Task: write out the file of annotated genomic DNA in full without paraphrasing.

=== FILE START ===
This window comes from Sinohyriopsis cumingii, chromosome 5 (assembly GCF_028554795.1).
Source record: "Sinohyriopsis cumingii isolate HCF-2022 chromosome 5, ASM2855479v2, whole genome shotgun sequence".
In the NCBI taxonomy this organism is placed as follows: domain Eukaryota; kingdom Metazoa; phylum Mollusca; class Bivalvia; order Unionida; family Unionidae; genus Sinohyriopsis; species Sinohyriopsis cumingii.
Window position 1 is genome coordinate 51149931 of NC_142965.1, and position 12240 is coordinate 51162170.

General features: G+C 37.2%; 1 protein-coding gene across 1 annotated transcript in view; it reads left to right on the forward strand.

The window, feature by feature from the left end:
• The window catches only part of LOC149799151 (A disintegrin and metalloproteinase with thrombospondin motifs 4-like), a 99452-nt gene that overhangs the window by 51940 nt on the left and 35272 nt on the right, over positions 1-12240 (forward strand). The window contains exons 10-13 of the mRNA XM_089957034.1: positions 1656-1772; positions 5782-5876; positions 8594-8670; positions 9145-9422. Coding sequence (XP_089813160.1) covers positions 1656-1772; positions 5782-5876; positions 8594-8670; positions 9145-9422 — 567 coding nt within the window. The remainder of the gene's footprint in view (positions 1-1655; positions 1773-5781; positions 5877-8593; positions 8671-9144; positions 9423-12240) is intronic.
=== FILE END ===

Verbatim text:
This window comes from Sinohyriopsis cumingii, chromosome 5 (assembly GCF_028554795.1).
Source record: "Sinohyriopsis cumingii isolate HCF-2022 chromosome 5, ASM2855479v2, whole genome shotgun sequence".
In the NCBI taxonomy this organism is placed as follows: domain Eukaryota; kingdom Metazoa; phylum Mollusca; class Bivalvia; order Unionida; family Unionidae; genus Sinohyriopsis; species Sinohyriopsis cumingii.
Window position 1 is genome coordinate 51149931 of NC_142965.1, and position 12240 is coordinate 51162170.

General features: G+C 37.2%; 1 protein-coding gene across 1 annotated transcript in view; it reads left to right on the forward strand.

The window, feature by feature from the left end:
• The window catches only part of LOC149799151 (A disintegrin and metalloproteinase with thrombospondin motifs 4-like), a 99452-nt gene that overhangs the window by 51940 nt on the left and 35272 nt on the right, over positions 1-12240 (forward strand). The window contains exons 10-13 of the mRNA XM_089957034.1: positions 1656-1772; positions 5782-5876; positions 8594-8670; positions 9145-9422. Coding sequence (XP_089813160.1) covers positions 1656-1772; positions 5782-5876; positions 8594-8670; positions 9145-9422 — 567 coding nt within the window. The remainder of the gene's footprint in view (positions 1-1655; positions 1773-5781; positions 5877-8593; positions 8671-9144; positions 9423-12240) is intronic.